AVG: What They’re Doing Right, Where They (And Other Vendors) Just Make Noise, And What It Means For S&R Pros

Heidi Shey

I spent a jam-packed day with security software and services provider AVG last week, checking out their 2013 product line-up for free antivirus and paid premium products, and participating in roundtable discussions with press, analysts, and AVG executives about consumer security, mobile, privacy and policy. Here are my reactions to what AVG is doing:

LOVE: Outside in perspective, from both a micro and macro perspective. Most vendors will do and mention the importance of customer experience and feedback, but AVG hammered the point home in every _single_ conversation. On a macro level, AVG is very sophisticated about privacy. They are actively engaged in conversations with governments, are sensitive to the complexity that comes with balancing privacy and national security objectives, and closely follow global privacy policy developments and implications for consumers. Maybe I haven’t been connecting with the right folks from other vendors, but I don’t have these types of conversations often outside of an academic setting.

LIKE: Consumer data (yes, I’m biased here, being the data nerd). AVG has lots of it and it’s all free. This is awesome because it’s a great resource not just for the industry but for other parties to use in education and awareness program design. They’ve done studies across 11 countries for their Digital Diaries studies, surveying parents and kids of different age brackets from 0 to 17 to understand online behaviors and attitudes. Here’s a data nugget that caught my attention: by the time they are two years old, 81% of children have some kind of digital footprint (online photographs, personal data, email and/or social networking accounts). 81%!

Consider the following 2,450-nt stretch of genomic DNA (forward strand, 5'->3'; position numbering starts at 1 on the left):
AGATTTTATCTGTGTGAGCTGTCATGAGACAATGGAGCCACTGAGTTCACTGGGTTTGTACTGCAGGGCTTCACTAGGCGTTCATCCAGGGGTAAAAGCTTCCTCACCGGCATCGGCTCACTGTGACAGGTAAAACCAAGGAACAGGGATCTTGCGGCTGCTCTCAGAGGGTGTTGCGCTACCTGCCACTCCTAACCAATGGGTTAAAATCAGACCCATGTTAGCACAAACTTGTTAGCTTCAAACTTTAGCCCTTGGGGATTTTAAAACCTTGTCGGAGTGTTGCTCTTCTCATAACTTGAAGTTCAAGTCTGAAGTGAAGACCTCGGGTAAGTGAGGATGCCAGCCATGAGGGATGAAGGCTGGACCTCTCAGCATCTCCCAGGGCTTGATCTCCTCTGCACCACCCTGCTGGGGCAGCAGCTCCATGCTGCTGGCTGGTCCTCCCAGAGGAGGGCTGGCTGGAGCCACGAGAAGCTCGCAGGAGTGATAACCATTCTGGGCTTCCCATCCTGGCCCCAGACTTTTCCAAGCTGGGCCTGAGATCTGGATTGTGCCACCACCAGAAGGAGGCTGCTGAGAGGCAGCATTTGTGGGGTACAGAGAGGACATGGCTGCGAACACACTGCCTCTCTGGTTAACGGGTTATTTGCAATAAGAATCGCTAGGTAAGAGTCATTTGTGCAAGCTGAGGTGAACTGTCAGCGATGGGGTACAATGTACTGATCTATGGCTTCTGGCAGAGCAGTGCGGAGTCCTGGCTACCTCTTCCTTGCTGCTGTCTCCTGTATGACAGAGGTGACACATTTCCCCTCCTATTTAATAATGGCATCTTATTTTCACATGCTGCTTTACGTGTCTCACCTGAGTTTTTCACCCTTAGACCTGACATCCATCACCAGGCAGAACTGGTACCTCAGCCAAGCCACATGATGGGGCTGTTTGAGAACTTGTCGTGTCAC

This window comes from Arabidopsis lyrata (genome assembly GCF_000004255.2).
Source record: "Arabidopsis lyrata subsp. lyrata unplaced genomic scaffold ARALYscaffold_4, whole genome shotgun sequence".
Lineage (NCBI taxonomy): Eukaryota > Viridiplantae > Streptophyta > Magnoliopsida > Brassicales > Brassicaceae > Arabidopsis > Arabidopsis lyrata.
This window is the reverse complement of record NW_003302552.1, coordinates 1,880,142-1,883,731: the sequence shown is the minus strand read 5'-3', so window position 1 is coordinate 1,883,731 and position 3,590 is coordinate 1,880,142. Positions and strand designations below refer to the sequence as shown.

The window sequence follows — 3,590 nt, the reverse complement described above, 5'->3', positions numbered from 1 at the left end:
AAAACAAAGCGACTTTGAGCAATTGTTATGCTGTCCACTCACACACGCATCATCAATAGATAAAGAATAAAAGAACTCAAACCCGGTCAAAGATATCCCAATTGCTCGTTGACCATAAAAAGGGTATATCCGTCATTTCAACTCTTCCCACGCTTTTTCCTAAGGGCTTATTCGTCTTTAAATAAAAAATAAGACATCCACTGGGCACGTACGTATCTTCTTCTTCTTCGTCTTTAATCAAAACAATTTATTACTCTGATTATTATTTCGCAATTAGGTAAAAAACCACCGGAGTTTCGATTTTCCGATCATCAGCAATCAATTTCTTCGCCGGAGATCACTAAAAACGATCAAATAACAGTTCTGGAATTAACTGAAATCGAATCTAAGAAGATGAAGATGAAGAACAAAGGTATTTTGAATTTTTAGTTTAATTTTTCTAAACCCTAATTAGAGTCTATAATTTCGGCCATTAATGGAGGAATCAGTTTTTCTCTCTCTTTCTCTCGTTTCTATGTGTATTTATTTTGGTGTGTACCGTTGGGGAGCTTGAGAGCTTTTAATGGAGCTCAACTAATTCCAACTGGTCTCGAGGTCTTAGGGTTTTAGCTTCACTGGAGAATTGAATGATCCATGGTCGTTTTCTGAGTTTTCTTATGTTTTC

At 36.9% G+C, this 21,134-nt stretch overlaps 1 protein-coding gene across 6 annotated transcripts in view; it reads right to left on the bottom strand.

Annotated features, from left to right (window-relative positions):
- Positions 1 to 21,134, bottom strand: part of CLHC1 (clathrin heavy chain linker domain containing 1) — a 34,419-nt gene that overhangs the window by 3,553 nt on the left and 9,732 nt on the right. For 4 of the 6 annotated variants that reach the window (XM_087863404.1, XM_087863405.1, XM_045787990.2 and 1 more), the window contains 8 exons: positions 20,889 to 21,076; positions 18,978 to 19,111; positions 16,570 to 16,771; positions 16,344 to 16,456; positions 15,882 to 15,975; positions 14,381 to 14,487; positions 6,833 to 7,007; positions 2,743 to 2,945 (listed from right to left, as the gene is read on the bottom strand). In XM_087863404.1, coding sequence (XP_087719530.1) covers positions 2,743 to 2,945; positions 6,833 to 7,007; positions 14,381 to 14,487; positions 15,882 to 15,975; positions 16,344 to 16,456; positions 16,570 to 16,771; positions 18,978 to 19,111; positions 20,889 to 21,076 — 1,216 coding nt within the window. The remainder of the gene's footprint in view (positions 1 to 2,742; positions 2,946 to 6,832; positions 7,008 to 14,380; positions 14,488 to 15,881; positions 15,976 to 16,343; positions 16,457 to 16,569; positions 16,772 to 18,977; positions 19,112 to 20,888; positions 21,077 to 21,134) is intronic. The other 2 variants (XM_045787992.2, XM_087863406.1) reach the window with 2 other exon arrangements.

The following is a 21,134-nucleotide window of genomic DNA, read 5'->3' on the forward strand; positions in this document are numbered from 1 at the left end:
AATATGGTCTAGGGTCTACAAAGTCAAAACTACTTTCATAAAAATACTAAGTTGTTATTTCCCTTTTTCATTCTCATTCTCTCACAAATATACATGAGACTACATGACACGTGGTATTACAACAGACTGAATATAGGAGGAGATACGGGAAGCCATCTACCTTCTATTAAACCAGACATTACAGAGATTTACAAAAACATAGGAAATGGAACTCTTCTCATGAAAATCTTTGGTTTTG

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Smartphone OSes In Three-Way Tie Among Global Information Workers

Frank Gillett

My blog post Apple Infiltrates The Enterprise: 1/5 Of Global Info Workers Use Apple Products For Work! got lots of visibility because of how hot Apple is right now, but our data is much broader than just Apple. Our Forrsights Workforce and Hardware surveys have lots more data about all types of PCs and smart devices that information workers use for work, including types of operating systems — and we even know about what personal-only devices they have.

For example, as of the fall of 2011, the top three smartphone OSes have essentially the same share of the installed base of smartphones used for work by information workers across the globe (full-time workers in companies with 20 or employees who use a PC, tablet, or smartphone for work one hour or more per day). See the chart below and the reference in the Monday, January 30, New York Times article on Blackberry in Europe

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Informal Buyers Of IaaS Cloud Computing Are Driving The Market, Not Formal IT Buyers – Vendor Strategists Need Two Strategies

Frank Gillett